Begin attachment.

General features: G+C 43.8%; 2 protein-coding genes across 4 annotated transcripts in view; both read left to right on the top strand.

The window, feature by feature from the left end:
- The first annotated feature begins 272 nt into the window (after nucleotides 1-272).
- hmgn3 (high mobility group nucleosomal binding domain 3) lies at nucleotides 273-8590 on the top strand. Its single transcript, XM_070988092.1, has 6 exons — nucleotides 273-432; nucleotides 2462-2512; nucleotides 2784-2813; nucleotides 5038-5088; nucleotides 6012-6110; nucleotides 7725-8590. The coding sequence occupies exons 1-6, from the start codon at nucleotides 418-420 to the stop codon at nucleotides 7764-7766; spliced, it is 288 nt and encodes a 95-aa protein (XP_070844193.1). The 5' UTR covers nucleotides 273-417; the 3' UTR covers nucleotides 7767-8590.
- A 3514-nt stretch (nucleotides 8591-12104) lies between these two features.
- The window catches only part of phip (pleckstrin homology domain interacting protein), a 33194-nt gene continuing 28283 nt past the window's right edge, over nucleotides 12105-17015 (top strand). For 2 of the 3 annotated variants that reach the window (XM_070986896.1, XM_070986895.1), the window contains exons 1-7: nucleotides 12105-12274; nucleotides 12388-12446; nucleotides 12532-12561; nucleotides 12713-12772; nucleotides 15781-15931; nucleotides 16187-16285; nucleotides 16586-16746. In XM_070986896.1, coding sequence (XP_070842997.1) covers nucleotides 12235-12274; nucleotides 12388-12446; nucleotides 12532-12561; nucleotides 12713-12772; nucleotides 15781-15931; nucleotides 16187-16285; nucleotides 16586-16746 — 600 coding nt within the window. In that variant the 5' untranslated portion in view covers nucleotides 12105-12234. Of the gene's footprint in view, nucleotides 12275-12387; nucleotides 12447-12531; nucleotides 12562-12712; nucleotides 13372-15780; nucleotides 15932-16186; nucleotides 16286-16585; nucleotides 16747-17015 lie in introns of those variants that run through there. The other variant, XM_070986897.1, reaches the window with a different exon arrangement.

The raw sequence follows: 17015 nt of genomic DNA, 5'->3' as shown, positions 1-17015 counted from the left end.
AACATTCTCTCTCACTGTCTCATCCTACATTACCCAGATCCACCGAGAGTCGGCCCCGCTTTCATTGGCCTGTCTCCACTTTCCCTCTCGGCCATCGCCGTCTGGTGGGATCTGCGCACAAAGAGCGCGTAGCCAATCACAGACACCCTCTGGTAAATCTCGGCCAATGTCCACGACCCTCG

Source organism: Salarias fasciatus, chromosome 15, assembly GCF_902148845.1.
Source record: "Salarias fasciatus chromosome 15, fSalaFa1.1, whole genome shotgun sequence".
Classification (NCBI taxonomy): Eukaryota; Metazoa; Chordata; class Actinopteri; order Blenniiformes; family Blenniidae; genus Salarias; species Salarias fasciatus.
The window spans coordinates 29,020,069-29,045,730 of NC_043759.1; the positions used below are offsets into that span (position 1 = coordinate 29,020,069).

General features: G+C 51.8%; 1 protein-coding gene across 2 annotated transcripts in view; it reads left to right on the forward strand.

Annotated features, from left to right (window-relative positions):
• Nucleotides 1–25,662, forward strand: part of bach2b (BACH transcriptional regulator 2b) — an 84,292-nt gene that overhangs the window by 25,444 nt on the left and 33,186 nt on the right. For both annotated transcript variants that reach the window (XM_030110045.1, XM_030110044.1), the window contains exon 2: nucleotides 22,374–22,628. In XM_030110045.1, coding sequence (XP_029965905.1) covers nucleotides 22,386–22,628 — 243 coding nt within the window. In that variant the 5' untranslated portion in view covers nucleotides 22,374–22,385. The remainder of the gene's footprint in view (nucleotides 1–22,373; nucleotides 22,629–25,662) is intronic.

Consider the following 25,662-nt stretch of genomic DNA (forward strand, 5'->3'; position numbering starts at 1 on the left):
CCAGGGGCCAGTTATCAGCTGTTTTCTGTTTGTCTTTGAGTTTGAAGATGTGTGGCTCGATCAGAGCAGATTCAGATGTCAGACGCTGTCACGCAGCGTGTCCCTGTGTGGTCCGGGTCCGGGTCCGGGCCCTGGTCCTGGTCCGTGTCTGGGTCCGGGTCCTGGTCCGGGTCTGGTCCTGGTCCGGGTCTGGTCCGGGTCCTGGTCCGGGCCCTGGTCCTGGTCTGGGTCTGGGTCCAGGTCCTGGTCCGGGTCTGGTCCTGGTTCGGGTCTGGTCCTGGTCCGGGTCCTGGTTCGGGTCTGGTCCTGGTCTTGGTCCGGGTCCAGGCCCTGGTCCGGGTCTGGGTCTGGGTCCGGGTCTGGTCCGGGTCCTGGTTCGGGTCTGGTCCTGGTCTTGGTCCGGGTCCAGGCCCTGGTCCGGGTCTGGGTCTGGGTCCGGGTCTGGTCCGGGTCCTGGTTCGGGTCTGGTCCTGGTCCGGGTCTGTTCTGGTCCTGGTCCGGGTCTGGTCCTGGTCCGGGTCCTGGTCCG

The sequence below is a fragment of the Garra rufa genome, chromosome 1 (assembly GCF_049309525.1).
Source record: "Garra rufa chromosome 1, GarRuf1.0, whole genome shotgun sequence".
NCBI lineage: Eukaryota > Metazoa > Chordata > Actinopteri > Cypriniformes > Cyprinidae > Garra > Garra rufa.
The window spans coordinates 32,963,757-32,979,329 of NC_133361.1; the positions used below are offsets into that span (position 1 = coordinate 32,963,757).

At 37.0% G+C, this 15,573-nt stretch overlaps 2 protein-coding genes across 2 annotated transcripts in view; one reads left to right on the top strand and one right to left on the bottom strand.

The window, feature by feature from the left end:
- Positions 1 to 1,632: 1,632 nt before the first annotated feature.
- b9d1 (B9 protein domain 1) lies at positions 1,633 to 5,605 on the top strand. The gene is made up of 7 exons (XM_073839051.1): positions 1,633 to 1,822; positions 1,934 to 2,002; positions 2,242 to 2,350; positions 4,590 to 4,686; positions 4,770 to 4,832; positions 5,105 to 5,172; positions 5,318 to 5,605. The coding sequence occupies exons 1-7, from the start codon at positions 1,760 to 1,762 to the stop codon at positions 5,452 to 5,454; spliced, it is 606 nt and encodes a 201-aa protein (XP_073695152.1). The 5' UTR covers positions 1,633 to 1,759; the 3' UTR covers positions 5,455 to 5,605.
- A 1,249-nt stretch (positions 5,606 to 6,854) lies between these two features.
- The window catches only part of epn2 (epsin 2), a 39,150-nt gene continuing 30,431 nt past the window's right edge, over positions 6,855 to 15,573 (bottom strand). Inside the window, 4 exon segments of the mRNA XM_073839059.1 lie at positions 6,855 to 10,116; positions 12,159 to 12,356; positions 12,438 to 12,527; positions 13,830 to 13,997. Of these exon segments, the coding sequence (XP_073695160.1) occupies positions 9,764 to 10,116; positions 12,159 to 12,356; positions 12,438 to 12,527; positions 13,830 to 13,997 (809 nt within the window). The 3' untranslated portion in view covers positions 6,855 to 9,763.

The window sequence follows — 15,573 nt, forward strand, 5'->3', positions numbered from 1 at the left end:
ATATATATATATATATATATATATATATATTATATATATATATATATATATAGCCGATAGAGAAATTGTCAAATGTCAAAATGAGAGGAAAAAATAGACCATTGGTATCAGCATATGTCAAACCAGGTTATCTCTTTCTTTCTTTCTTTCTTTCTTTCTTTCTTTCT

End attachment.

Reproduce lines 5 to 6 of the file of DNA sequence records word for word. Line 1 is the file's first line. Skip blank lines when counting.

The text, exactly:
- A 3514-nt stretch (nucleotides 8591-12104) lies between these two features.
- The window catches only part of phip (pleckstrin homology domain interacting protein), a 33194-nt gene continuing 28283 nt past the window's right edge, over nucleotides 12105-17015 (top strand). For 2 of the 3 annotated variants that reach the window (XM_070986896.1, XM_070986895.1), the window contains exons 1-7: nucleotides 12105-12274; nucleotides 12388-12446; nucleotides 12532-12561; nucleotides 12713-12772; nucleotides 15781-15931; nucleotides 16187-16285; nucleotides 16586-16746. In XM_070986896.1, coding sequence (XP_070842997.1) covers nucleotides 12235-12274; nucleotides 12388-12446; nucleotides 12532-12561; nucleotides 12713-12772; nucleotides 15781-15931; nucleotides 16187-16285; nucleotides 16586-16746 — 600 coding nt within the window. In that variant the 5' untranslated portion in view covers nucleotides 12105-12234. Of the gene's footprint in view, nucleotides 12275-12387; nucleotides 12447-12531; nucleotides 12562-12712; nucleotides 13372-15780; nucleotides 15932-16186; nucleotides 16286-16585; nucleotides 16747-17015 lie in introns of those variants that run through there. The other variant, XM_070986897.1, reaches the window with a different exon arrangement.